What are your thoughts on Brexit and its implications for Universities?
Hope: I think we just basically don’t know what’s going to happen in terms of student recruitment and whether EU students are going to continue to come and study in the UK. There’s this really interesting debate going on which I actually find very difficult because at the moment we’ve got EU students paying nine grand which is the same as home students and for non-EU international students its like 15 grand, 20 grand, even higher in a lot of universities and so there’s currently a debate happening in the sector about what happens when we leave the EU? Those former EU students, will they then be treated the same as none EU-international students, will there fees go up? And obviously that’ll have an impact on funding for universities.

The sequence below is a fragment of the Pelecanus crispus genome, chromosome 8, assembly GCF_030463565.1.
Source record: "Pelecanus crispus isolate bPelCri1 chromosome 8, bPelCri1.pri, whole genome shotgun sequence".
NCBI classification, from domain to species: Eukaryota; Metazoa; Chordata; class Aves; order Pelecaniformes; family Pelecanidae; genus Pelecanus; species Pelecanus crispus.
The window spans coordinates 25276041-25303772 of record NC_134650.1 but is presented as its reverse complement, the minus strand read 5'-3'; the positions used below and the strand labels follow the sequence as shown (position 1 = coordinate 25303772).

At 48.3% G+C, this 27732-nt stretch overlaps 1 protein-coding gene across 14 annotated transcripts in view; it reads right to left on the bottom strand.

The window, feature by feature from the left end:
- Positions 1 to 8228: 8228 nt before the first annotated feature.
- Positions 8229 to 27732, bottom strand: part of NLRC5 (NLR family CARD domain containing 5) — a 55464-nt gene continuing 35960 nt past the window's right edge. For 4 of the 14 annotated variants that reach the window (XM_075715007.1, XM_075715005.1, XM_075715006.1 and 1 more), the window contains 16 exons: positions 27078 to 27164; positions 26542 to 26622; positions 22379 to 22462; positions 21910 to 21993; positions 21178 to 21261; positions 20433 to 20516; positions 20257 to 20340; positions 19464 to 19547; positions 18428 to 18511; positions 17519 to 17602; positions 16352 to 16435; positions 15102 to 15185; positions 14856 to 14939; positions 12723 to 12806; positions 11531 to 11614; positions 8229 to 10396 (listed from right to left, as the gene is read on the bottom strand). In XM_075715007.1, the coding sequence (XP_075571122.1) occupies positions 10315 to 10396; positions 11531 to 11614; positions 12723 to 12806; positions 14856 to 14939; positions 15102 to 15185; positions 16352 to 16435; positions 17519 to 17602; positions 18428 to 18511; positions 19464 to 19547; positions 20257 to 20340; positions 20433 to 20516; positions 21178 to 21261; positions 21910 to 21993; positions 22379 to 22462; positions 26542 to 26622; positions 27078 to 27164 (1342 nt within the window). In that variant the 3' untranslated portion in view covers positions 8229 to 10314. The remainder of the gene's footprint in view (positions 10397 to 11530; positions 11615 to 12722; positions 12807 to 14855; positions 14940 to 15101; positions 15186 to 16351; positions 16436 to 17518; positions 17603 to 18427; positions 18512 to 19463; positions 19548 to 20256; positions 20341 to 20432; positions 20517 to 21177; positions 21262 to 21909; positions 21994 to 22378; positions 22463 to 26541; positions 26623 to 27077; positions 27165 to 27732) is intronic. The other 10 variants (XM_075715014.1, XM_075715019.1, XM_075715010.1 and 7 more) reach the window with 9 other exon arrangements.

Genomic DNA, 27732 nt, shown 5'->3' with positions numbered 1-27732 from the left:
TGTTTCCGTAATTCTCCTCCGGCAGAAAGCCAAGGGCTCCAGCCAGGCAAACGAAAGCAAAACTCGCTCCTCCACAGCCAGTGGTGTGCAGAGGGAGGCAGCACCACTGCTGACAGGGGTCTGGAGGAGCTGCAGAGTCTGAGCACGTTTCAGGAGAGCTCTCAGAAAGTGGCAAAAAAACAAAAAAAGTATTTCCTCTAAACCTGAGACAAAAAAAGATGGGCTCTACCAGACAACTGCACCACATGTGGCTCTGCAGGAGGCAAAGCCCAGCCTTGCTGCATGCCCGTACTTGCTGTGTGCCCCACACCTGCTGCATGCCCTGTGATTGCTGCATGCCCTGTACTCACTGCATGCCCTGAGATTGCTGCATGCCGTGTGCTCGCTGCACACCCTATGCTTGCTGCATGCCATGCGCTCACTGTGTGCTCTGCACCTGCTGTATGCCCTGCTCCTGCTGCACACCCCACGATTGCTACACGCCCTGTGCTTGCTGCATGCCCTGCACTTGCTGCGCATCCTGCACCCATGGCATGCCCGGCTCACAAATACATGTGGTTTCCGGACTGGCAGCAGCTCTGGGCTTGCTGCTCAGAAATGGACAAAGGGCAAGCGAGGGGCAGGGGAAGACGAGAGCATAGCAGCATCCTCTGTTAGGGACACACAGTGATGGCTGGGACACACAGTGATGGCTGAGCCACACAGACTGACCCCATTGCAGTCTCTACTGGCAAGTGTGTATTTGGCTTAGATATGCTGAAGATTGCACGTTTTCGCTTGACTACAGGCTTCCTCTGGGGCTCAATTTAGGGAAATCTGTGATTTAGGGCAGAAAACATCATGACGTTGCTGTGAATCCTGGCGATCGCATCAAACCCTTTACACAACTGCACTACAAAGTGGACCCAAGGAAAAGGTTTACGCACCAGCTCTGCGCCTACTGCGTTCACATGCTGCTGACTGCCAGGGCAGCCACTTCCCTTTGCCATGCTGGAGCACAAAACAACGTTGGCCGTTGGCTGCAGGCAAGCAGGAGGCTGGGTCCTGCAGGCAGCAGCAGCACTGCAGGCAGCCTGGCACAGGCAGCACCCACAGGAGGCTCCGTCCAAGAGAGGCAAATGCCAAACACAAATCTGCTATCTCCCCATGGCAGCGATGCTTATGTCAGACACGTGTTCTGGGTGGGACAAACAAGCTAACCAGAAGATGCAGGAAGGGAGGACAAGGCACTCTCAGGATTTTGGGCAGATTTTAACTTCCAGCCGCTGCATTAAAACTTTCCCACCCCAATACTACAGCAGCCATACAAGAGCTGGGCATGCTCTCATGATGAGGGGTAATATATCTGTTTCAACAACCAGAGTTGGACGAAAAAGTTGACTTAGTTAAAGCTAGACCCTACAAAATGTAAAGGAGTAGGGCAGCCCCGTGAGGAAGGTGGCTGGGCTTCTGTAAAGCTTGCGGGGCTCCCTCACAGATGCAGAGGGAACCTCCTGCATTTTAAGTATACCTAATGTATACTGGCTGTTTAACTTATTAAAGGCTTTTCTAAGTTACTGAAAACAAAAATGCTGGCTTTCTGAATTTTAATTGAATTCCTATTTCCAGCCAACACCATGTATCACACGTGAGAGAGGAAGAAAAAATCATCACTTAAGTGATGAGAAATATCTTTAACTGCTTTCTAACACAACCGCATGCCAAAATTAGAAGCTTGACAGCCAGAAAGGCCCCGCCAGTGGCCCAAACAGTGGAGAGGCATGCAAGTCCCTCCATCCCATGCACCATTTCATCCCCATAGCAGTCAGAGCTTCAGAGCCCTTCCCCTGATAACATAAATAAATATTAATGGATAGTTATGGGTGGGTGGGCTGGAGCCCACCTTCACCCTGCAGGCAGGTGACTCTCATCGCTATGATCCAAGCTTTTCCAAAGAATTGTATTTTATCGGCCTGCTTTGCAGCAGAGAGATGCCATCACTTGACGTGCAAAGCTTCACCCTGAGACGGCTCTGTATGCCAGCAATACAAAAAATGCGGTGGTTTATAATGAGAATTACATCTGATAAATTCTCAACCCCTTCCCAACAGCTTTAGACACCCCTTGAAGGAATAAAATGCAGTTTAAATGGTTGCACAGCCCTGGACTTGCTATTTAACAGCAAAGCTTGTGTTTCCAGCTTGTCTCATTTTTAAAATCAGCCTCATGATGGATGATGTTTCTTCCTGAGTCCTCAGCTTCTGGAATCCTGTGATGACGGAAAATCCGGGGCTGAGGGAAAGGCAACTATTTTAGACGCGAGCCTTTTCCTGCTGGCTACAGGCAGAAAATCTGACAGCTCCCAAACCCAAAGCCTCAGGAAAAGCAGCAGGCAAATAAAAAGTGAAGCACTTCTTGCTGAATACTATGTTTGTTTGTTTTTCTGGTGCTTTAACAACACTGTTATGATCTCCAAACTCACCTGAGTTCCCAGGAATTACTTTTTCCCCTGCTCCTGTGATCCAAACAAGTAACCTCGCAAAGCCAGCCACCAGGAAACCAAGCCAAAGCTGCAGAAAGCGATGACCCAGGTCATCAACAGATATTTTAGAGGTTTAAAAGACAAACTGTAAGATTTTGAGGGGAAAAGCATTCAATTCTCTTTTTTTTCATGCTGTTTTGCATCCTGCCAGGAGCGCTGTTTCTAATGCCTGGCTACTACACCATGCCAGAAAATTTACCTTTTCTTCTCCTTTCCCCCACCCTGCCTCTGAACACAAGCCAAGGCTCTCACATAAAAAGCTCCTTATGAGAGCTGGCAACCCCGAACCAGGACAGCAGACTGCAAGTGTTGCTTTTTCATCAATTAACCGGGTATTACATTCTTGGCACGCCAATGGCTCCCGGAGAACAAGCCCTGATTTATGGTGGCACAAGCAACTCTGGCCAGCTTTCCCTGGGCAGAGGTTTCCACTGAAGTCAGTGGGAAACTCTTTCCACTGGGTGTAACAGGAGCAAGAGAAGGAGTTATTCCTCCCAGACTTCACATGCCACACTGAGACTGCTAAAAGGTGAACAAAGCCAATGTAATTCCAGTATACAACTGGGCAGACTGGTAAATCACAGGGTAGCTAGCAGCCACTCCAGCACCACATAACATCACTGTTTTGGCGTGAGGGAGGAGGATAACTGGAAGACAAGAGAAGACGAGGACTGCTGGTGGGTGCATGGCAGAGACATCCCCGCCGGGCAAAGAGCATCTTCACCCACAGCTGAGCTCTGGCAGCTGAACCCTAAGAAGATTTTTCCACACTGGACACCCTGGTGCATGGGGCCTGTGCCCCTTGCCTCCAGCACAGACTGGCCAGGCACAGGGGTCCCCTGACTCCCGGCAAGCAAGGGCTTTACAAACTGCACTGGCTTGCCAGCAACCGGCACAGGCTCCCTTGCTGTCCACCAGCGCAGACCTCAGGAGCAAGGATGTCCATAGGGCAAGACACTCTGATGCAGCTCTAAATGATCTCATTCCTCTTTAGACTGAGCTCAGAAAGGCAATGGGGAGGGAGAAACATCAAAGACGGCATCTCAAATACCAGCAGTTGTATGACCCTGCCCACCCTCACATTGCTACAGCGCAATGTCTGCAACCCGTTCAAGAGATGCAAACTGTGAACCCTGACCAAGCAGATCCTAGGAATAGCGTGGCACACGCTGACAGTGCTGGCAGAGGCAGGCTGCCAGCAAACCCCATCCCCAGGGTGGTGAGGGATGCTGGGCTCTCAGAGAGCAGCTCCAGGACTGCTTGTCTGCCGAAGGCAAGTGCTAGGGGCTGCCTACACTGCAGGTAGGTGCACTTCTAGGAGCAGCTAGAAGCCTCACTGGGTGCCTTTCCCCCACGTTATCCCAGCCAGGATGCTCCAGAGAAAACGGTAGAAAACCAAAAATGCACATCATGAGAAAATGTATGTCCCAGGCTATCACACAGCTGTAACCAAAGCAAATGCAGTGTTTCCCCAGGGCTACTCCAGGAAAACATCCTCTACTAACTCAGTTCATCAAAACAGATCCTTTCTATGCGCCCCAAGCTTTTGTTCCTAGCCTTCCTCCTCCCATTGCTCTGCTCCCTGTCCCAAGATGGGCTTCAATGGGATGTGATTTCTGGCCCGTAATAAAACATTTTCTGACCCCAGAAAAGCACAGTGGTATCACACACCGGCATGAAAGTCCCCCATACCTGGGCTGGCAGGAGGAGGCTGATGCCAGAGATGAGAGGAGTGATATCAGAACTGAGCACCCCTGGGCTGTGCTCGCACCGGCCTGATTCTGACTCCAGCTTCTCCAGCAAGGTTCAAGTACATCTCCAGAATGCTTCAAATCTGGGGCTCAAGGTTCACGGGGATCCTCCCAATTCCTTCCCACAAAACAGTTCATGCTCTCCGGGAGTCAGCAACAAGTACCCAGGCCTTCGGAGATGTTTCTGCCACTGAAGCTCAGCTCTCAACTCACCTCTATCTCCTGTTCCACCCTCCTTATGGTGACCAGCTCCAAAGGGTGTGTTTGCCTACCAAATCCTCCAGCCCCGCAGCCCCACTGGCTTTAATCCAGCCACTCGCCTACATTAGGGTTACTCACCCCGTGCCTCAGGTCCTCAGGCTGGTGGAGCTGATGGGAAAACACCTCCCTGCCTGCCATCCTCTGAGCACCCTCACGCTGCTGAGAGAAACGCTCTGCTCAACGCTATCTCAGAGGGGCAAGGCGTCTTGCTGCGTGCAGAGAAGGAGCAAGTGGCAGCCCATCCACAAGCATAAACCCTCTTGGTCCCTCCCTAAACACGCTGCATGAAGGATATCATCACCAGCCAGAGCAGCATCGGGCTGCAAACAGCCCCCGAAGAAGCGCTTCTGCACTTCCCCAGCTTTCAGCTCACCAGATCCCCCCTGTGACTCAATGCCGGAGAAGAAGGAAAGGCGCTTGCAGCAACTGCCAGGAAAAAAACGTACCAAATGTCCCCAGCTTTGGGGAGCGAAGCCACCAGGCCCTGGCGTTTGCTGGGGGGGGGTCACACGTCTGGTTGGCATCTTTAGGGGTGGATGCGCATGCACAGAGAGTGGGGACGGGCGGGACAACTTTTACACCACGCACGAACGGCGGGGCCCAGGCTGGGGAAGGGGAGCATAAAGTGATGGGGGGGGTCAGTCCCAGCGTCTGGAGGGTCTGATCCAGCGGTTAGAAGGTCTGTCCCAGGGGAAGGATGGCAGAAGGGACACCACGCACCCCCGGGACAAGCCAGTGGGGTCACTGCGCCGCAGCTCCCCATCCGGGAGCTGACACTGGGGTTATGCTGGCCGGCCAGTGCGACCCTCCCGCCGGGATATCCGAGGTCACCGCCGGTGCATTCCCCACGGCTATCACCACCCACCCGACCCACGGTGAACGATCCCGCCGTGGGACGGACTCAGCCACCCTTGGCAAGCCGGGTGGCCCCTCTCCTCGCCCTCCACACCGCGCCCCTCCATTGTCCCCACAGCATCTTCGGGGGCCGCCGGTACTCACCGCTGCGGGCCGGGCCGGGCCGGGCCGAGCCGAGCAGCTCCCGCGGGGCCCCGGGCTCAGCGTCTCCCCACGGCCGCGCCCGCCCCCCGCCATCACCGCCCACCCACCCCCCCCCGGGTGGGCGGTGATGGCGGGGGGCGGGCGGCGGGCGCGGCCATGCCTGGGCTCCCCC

Holly: I think lots of the things that people were concerned about Brexit was around tuition fees for EU students and things like Erasmus as well, losing that opportunity. But I think if we’re going to make the argument that all people everywhere should be able to attend the universities they want to go to and be able to travel, we need to expand that to international students. Why is that EU students should be privileged above and beyond international students? And the debate around Brexit can sometimes be a bit limiting, that we’re still talking in terms of borders, we’re still talking in terms of ‘we want the EU to be a privileged body where people can move freely and access universities’ but if we’re going to be genuine in our response as socialists we need to talk about what does that mean for people who are outside of fortress Europe? What does that mean for international students from the developing world who want to come here to study and be able to move freely?